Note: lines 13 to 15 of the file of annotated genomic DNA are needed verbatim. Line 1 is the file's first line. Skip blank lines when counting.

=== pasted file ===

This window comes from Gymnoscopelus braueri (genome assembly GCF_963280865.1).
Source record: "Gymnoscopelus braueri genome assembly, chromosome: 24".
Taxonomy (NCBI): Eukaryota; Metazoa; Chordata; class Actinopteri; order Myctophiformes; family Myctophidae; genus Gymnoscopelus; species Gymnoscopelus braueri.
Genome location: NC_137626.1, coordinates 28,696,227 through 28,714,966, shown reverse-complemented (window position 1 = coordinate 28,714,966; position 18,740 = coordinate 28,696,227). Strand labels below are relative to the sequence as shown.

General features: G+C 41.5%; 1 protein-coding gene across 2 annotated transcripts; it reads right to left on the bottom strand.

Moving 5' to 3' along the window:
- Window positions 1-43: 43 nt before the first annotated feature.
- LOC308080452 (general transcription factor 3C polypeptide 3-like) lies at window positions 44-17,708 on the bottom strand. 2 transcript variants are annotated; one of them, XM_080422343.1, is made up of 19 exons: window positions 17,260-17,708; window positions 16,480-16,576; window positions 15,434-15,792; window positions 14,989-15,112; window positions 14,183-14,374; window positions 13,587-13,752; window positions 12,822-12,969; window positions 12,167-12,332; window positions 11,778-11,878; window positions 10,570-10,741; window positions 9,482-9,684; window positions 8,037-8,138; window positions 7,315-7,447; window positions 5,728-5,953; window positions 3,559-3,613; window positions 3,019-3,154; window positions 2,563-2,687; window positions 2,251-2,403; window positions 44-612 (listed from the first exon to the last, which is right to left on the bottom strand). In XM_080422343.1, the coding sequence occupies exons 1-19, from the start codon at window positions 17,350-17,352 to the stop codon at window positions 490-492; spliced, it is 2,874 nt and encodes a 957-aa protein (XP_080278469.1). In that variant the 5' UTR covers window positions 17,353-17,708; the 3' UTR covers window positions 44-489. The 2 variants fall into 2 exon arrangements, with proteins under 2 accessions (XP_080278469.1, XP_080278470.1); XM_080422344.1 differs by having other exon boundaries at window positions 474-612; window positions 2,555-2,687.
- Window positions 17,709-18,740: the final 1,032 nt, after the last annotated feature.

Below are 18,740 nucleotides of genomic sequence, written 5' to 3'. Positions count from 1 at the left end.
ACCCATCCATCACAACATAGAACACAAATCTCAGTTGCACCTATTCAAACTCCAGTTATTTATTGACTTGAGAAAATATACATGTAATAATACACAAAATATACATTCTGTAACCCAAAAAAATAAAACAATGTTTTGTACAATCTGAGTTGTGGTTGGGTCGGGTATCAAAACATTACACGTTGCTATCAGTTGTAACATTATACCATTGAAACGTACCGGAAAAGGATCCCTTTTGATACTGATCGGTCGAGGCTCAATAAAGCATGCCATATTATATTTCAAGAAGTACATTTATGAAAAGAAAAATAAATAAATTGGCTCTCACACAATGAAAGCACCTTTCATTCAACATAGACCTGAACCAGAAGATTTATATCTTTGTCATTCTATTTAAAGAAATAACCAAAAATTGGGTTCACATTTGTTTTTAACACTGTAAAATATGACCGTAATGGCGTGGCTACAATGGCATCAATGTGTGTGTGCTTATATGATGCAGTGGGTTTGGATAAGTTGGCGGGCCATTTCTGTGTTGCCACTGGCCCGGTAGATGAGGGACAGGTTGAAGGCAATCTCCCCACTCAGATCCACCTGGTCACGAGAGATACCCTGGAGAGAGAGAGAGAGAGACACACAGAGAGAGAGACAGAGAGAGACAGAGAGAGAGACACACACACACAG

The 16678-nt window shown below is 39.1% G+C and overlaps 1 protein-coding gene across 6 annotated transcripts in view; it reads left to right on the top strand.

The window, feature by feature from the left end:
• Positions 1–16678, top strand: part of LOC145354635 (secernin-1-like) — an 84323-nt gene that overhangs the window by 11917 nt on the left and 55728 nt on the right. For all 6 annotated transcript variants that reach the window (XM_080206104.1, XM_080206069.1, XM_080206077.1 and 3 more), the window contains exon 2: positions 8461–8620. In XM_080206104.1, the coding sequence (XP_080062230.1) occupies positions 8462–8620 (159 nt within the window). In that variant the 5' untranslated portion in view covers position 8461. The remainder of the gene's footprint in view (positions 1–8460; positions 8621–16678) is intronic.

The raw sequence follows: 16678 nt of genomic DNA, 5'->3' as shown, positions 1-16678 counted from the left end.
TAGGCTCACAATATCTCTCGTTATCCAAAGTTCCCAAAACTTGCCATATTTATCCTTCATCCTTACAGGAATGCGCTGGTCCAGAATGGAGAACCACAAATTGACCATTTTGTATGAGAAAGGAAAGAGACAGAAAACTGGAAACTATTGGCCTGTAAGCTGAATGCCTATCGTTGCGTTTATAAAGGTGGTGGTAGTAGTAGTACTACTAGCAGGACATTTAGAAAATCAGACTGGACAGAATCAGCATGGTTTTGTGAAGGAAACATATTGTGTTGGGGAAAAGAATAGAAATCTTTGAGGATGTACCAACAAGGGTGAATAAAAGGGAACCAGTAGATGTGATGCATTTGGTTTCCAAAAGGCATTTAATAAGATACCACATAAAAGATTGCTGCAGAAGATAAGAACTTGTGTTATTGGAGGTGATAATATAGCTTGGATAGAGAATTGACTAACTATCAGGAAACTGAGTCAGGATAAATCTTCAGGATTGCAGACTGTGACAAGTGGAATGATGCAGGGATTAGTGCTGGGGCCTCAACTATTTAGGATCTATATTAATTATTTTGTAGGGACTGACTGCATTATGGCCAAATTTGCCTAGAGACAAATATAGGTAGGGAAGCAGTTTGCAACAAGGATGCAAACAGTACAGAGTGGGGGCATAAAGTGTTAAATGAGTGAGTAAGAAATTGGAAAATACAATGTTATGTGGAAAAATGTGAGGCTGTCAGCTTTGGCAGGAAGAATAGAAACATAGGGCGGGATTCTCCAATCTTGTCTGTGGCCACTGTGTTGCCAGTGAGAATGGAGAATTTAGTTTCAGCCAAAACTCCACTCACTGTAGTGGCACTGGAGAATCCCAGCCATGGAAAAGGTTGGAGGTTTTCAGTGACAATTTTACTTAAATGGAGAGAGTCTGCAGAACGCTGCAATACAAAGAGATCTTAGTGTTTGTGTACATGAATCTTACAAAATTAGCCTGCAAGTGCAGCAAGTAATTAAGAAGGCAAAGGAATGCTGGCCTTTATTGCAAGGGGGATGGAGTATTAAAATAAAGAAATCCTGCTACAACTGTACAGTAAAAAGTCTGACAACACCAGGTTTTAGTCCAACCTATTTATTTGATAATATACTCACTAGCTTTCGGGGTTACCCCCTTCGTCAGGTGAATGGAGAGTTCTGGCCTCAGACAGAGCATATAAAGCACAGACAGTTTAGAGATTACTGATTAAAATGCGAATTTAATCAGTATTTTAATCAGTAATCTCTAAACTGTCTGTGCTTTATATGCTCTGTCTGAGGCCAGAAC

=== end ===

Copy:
The window, feature by feature from the left end:
• Positions 1–16678, top strand: part of LOC145354635 (secernin-1-like) — an 84323-nt gene that overhangs the window by 11917 nt on the left and 55728 nt on the right. For all 6 annotated transcript variants that reach the window (XM_080206104.1, XM_080206069.1, XM_080206077.1 and 3 more), the window contains exon 2: positions 8461–8620. In XM_080206104.1, the coding sequence (XP_080062230.1) occupies positions 8462–8620 (159 nt within the window). In that variant the 5' untranslated portion in view covers position 8461. The remainder of the gene's footprint in view (positions 1–8460; positions 8621–16678) is intronic.

The raw sequence follows: 16678 nt of genomic DNA, 5'->3' as shown, positions 1-16678 counted from the left end.